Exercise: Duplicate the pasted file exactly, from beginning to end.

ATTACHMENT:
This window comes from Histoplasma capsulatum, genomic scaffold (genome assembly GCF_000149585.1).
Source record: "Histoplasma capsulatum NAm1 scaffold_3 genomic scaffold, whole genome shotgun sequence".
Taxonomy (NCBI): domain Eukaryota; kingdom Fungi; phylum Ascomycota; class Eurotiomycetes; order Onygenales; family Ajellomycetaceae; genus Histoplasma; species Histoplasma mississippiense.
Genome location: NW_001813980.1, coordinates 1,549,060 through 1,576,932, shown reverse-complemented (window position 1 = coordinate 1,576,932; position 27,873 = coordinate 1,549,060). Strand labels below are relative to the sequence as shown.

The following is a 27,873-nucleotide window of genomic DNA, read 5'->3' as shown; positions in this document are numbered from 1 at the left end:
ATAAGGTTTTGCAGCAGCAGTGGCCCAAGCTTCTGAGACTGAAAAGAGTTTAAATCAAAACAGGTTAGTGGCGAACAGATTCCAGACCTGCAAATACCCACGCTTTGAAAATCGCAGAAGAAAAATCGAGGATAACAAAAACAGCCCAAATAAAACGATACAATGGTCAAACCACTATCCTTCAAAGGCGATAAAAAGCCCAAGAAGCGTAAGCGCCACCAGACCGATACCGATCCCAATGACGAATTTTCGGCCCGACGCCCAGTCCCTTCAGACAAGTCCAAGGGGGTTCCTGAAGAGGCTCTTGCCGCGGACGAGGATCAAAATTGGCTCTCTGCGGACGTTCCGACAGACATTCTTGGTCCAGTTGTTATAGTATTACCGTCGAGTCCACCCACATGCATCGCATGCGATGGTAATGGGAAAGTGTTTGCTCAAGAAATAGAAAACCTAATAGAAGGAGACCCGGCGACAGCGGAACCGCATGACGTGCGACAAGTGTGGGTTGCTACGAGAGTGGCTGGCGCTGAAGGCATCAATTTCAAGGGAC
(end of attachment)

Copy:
This window comes from Histoplasma capsulatum, genomic scaffold (genome assembly GCF_000149585.1).
Source record: "Histoplasma capsulatum NAm1 scaffold_3 genomic scaffold, whole genome shotgun sequence".
Taxonomy (NCBI): domain Eukaryota; kingdom Fungi; phylum Ascomycota; class Eurotiomycetes; order Onygenales; family Ajellomycetaceae; genus Histoplasma; species Histoplasma mississippiense.
Genome location: NW_001813980.1, coordinates 1,549,060 through 1,576,932, shown reverse-complemented (window position 1 = coordinate 1,576,932; position 27,873 = coordinate 1,549,060). Strand labels below are relative to the sequence as shown.

The following is a 27,873-nucleotide window of genomic DNA, read 5'->3' as shown; positions in this document are numbered from 1 at the left end:
ATAAGGTTTTGCAGCAGCAGTGGCCCAAGCTTCTGAGACTGAAAAGAGTTTAAATCAAAACAGGTTAGTGGCGAACAGATTCCAGACCTGCAAATACCCACGCTTTGAAAATCGCAGAAGAAAAATCGAGGATAACAAAAACAGCCCAAATAAAACGATACAATGGTCAAACCACTATCCTTCAAAGGCGATAAAAAGCCCAAGAAGCGTAAGCGCCACCAGACCGATACCGATCCCAATGACGAATTTTCGGCCCGACGCCCAGTCCCTTCAGACAAGTCCAAGGGGGTTCCTGAAGAGGCTCTTGCCGCGGACGAGGATCAAAATTGGCTCTCTGCGGACGTTCCGACAGACATTCTTGGTCCAGTTGTTATAGTATTACCGTCGAGTCCACCCACATGCATCGCATGCGATGGTAATGGGAAAGTGTTTGCTCAAGAAATAGAAAACCTAATAGAAGGAGACCCGGCGACAGCGGAACCGCATGACGTGCGACAAGTGTGGGTTGCTACGAGAGTGGCTGGCGCTGAAGGCATCAATTTCAAGGGAC